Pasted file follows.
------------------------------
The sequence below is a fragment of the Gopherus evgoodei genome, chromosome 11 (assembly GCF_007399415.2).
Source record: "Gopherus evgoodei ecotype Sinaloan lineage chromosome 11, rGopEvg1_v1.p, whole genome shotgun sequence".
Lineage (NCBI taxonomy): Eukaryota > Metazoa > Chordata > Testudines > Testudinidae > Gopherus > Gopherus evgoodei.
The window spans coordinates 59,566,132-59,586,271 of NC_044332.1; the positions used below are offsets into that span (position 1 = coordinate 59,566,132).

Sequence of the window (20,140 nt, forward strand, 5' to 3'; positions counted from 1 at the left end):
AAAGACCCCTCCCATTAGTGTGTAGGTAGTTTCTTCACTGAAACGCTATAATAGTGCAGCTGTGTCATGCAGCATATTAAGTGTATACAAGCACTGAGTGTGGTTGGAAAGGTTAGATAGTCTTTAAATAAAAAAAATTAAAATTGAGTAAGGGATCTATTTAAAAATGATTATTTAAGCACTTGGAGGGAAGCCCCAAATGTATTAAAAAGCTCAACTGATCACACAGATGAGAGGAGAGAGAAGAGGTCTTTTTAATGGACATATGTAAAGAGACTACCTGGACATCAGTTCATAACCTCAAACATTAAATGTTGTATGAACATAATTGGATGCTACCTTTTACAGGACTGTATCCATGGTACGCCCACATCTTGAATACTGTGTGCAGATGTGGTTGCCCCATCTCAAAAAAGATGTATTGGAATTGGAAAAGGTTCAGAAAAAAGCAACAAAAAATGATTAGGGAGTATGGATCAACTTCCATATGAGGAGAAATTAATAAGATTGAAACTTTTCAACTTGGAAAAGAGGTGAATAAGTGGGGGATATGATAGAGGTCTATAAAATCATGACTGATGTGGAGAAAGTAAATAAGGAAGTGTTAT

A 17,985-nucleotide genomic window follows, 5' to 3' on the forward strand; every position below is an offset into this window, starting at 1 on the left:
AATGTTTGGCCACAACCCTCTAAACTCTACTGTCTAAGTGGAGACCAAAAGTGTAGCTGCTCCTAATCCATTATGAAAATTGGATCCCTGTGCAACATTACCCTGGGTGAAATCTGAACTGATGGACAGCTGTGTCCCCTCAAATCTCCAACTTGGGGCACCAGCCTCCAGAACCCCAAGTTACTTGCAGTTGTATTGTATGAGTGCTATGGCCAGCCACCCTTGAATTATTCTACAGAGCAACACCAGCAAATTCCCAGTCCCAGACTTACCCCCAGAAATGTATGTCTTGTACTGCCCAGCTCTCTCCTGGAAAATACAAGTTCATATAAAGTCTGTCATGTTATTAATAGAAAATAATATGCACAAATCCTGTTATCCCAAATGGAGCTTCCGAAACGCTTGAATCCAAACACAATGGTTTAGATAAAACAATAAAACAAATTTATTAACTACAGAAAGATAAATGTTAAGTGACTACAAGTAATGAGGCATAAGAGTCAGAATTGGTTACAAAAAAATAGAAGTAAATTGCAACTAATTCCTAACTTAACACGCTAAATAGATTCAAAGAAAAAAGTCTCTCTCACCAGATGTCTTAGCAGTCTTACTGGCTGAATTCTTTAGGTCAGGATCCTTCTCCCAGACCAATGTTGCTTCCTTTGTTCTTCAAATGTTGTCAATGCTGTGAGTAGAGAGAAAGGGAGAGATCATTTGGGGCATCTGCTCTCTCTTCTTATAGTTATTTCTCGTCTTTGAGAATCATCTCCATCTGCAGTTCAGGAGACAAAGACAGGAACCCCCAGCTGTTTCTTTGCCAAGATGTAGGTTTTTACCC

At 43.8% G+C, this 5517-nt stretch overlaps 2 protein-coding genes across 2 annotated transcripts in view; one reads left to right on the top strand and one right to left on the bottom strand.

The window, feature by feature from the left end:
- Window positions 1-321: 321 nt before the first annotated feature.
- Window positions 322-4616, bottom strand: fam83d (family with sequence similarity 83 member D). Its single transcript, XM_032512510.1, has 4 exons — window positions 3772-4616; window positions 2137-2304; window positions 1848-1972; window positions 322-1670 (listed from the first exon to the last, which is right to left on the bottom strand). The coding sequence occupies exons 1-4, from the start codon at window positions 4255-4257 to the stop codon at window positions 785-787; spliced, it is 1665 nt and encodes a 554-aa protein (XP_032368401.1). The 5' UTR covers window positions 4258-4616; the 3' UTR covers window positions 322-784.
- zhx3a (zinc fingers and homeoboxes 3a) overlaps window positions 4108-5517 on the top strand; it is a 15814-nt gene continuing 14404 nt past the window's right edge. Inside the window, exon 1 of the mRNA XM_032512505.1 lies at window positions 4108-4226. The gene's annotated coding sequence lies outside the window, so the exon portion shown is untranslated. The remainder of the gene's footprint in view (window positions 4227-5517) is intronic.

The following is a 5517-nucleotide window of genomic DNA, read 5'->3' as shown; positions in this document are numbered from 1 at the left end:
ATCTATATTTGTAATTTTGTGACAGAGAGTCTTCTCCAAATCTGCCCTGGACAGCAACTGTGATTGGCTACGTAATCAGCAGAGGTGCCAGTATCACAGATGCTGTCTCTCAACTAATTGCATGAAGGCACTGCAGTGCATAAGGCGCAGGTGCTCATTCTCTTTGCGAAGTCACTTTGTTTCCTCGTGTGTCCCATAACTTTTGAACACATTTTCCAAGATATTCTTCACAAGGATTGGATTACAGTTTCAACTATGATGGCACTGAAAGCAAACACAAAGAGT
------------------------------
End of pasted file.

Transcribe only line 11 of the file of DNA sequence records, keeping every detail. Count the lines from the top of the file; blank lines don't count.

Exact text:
- Window positions 1-321: 321 nt before the first annotated feature.